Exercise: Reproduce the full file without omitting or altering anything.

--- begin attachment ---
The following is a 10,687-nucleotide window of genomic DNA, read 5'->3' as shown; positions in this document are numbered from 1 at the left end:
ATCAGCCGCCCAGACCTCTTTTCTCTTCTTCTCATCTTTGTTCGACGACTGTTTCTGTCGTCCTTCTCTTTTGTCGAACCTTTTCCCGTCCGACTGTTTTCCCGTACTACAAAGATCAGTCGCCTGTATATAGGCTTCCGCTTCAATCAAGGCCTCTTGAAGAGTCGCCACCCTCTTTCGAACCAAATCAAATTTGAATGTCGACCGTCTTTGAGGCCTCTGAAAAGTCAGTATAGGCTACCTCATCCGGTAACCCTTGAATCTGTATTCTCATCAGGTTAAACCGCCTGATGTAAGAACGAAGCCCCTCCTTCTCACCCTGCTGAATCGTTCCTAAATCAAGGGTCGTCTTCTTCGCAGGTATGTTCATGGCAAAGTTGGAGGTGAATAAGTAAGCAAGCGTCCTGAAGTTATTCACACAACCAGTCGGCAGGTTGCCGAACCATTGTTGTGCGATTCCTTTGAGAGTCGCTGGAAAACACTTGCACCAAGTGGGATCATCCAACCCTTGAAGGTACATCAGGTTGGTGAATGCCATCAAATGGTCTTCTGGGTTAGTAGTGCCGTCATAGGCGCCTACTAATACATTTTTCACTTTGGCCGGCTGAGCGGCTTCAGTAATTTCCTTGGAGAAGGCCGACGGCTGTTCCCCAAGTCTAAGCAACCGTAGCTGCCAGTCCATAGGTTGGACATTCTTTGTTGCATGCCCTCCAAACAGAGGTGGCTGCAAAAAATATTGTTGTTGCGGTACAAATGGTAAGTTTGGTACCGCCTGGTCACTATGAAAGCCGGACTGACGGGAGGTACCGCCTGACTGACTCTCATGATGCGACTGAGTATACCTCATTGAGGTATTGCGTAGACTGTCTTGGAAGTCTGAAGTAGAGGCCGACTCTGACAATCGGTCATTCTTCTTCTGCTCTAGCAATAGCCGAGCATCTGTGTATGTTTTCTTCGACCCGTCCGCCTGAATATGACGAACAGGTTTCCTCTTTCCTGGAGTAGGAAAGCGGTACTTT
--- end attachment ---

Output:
The following is a 10,687-nucleotide window of genomic DNA, read 5'->3' as shown; positions in this document are numbered from 1 at the left end:
ATCAGCCGCCCAGACCTCTTTTCTCTTCTTCTCATCTTTGTTCGACGACTGTTTCTGTCGTCCTTCTCTTTTGTCGAACCTTTTCCCGTCCGACTGTTTTCCCGTACTACAAAGATCAGTCGCCTGTATATAGGCTTCCGCTTCAATCAAGGCCTCTTGAAGAGTCGCCACCCTCTTTCGAACCAAATCAAATTTGAATGTCGACCGTCTTTGAGGCCTCTGAAAAGTCAGTATAGGCTACCTCATCCGGTAACCCTTGAATCTGTATTCTCATCAGGTTAAACCGCCTGATGTAAGAACGAAGCCCCTCCTTCTCACCCTGCTGAATCGTTCCTAAATCAAGGGTCGTCTTCTTCGCAGGTATGTTCATGGCAAAGTTGGAGGTGAATAAGTAAGCAAGCGTCCTGAAGTTATTCACACAACCAGTCGGCAGGTTGCCGAACCATTGTTGTGCGATTCCTTTGAGAGTCGCTGGAAAACACTTGCACCAAGTGGGATCATCCAACCCTTGAAGGTACATCAGGTTGGTGAATGCCATCAAATGGTCTTCTGGGTTAGTAGTGCCGTCATAGGCGCCTACTAATACATTTTTCACTTTGGCCGGCTGAGCGGCTTCAGTAATTTCCTTGGAGAAGGCCGACGGCTGTTCCCCAAGTCTAAGCAACCGTAGCTGCCAGTCCATAGGTTGGACATTCTTTGTTGCATGCCCTCCAAACAGAGGTGGCTGCAAAAAATATTGTTGTTGCGGTACAAATGGTAAGTTTGGTACCGCCTGGTCACTATGAAAGCCGGACTGACGGGAGGTACCGCCTGACTGACTCTCATGATGCGACTGAGTATACCTCATTGAGGTATTGCGTAGACTGTCTTGGAAGTCTGAAGTAGAGGCCGACTCTGACAATCGGTCATTCTTCTTCTGCTCTAGCAATAGCCGAGCATCTGTGTATGTTTTCTTCGACCCGTCCGCCTGAATATGACGAACAGGTTTCCTCTTTCCTGGAGTAGGAAAGCGGTACTTT